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MINISTER UNDERLINES GOVERNMENT COMMITMENT TO REGENERATION IN THE ENGLISH REGIONS

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In her first speech as minister for local government and the regions, ...
In her first speech as minister for local government and the regions,

Hilary Armstrong today released figures showing the government's

commitment to the English regions, with£4,851m invested in

regeneration since May 1997.

Speaking at the Institute for Public Policy Research in London, she

said:

'Our commitment to regenerating the English regions is clear and

unequivocal. We have put£4,851m into regenerating urban and

rural neighbourhoods, their infrastructure and the opportunities for

their residents.

'Our programmes aim to deliver more sustainable economic growth

across the whole country, and address economic imbalances which

hamper the development of the English regions.

'It is vital that our initiatives complement and collaborate with one

another; that they are seen as part of a national framework for

regeneration, rather than as a piecemeal set of projects. The

effectiveness of regeneration must be measured by real outcomes - not

just tickbox outputs.

'I want to know if individual government initiatives are being

diminished by departmentalism; if regeneration is being held back by

red-tape; or if agencies with responsibility for regeneration are

failing to deliver on the ground.'

Commenting on the new regional development agencies, she said:

'Regional development agencies have a vital role to play in

co-ordinating the response of the public sector in the regions to the

needs of the enterprise economy.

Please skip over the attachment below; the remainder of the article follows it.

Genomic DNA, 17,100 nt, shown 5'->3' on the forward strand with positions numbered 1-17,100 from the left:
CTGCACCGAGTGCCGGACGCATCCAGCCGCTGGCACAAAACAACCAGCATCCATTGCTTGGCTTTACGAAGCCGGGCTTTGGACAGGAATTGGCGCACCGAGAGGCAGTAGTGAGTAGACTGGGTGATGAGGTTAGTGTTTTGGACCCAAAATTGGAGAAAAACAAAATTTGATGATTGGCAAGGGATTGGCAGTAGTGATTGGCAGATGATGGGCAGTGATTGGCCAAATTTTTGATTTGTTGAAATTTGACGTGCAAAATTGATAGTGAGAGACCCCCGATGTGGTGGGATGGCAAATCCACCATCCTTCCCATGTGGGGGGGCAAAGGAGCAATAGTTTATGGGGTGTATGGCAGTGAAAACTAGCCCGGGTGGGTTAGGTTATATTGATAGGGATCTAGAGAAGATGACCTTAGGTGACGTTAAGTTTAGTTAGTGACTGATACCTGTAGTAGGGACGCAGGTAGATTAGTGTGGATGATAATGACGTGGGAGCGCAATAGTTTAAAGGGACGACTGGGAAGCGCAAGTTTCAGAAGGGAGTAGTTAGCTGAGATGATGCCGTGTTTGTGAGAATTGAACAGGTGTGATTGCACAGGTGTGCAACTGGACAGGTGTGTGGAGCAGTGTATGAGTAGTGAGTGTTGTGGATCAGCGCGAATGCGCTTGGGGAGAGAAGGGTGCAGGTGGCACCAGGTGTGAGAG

'They are an excellent example of the government's commitment to

joined-up working, providing a single gateway for regional economic

development and regeneration.

'Their creation does not challenge or diminish the role of local

councils in regeneration. There is a vital role for councils in

enabling regeneration to happen at the local level.'

She concluded:

'RDAs represent real devolution of economic decision-making powers

and resources to the English regions. They are a tangible expression

of our commitment to devolution in England. Those of us convinced of

the merits of further devolution to the English regions should make

it our first task to see RDAs succeed.'

Figures for regeneration spending in the English regions are:

North East 228 £m

North West 428

South East 220

South West 122

London 783

Eastern 129

West Midlands 277

East Midlands 168

Yorkshire and Humberside 294

Total £2355m

These figures include Single Regeneration Budget since May 1997

(allocations for rounds 4 and 5, running until 2005) and Capital

Receipts Initiative for 1997-2000.

In addition the following regeneration-related funding has been

committed since 1997:

New Deal for Communities 800 £m

Sure Start 454

Health Action Zones 100

Coalfields 400

Early Excellence Centres 30

ONE 112

Crime Reduction Programme 250

Excellence in Cities 350

Total £2496m

Grand Total £4851m

* Hilary Armstrong's full speech is available from LGCnet. Tel 0171 833 7324/5.

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